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The Birds of Opulence, by Crystal Wilkerson.

December 31, 2015

The Birds of Opulence, by Crystal Wilkerson.
University of Kentucky Press, 2016.  Forthcoming.

4 stars

A lyrical novel about love and loss for four generations of African American women living in rural Kentucky.

Crystal Wilkerson is an African American author, raised by her grandparents on a Kentucky farm. Her short stories and poems have been widely published and received various awards. She has become a leader in advocating and teaching creative writing through her state and region. In addition to teaching classes and workshops, she has founded an organization of African American writers in Appalachia and been an Appalachian Writer in Residence at various colleges. Her new book is part of a series of volumes of Kentucky Voices, published by the University of Kentucky Press.

The Birds of Opulence traces the love and pain between the generations of women, and the husband and son who love them. Tensions around sexuality and the resulting pregnancies shape the women’s stories. The waxing and waning of the friendship of two young girls as they reach adolescence is another major theme. While the characters are clearly African American, tensions between blacks and whites are muted and personal stories of the families and community are highlighted.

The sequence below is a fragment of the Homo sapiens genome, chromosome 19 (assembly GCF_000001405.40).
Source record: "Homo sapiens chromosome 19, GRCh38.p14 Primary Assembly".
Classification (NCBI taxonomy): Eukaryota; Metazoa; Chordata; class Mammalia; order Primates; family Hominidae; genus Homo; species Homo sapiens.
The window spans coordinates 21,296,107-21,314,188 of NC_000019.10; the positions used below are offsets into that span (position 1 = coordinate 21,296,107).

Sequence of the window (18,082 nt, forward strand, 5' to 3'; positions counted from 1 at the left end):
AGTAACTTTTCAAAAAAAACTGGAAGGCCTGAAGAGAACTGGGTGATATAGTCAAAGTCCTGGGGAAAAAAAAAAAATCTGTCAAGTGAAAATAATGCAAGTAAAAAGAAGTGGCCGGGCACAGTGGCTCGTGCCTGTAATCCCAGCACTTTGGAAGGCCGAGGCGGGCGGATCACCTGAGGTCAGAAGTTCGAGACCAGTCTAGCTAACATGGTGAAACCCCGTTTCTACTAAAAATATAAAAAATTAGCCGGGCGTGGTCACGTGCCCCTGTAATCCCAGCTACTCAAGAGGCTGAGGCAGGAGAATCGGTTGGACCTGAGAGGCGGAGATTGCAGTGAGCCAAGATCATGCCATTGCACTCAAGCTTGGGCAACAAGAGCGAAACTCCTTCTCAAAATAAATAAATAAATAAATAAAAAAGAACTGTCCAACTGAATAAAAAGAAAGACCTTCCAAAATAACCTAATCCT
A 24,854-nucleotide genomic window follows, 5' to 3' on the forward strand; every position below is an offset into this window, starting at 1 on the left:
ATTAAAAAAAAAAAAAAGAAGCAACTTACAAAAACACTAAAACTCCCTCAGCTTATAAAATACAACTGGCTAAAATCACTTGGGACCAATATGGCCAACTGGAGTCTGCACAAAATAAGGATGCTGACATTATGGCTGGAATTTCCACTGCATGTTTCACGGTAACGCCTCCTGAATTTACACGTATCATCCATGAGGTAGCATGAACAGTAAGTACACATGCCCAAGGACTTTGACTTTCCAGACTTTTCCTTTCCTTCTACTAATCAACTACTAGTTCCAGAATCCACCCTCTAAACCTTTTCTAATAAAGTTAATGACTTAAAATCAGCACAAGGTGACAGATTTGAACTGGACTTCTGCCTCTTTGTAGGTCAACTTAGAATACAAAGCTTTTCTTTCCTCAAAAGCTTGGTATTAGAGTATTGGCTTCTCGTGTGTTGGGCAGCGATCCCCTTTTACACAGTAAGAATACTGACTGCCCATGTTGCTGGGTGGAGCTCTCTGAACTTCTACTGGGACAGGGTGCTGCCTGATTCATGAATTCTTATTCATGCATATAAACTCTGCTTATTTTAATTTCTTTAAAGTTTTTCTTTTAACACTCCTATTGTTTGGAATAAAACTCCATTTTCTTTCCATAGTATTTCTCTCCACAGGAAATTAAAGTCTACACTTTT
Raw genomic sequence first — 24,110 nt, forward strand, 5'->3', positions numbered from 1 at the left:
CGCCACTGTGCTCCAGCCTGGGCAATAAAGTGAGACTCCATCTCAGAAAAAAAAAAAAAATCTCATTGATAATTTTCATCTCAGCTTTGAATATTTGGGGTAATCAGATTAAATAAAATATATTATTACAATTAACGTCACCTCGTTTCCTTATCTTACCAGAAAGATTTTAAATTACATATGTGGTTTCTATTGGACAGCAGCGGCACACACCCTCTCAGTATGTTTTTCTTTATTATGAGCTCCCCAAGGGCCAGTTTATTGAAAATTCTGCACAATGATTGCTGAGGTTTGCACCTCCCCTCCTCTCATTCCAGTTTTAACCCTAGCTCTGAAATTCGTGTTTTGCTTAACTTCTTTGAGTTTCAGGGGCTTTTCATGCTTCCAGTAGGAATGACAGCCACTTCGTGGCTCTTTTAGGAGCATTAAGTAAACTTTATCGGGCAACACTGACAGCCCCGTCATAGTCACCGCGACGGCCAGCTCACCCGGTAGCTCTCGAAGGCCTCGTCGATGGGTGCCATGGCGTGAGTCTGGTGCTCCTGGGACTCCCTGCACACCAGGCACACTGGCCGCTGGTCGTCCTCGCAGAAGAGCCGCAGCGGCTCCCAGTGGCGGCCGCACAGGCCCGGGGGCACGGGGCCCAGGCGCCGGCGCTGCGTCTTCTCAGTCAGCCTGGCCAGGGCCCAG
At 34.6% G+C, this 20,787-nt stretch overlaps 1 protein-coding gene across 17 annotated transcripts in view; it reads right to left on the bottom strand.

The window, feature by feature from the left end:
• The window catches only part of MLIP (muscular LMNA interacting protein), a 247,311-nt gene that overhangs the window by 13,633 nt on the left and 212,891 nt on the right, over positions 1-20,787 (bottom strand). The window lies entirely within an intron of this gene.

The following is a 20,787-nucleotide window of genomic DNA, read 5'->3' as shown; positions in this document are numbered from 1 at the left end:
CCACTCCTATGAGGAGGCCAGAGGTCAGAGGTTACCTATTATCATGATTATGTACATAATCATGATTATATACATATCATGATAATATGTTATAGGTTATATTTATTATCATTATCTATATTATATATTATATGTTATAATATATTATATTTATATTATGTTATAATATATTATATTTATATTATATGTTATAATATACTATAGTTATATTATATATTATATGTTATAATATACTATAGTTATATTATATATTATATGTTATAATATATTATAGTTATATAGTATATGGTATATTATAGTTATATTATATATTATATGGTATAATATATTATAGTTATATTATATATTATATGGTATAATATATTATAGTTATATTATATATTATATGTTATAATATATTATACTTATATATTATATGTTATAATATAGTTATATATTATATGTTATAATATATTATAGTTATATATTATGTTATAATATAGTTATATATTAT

Opulence is the name of a small rural community settled by African Americans in the mountains of Kentucky. “The Birds”, referenced in the book’s title, are the women in one of the town’s households, the great-grandmother, grandmother, mother, and daughter. The book is structured as a set of vignettes from different years, starting in 1962 with the birth of the daughter. The memories of the characters fill in details before and between the short segments.
Wilkinson is a fine writer, depicting the characters in her book with a sure hand. This is a book to savor. I recommend it gladly.
Thanks to Edelweiss and the University of Kentucky Press for sending me a digital copy of this book to review.

One Comment leave one →
  1. Melba Gulick permalink
    December 31, 2015 11:32 am

    Thanks for another interesting review, Marilyn. Happy New Year. Chris Gulick

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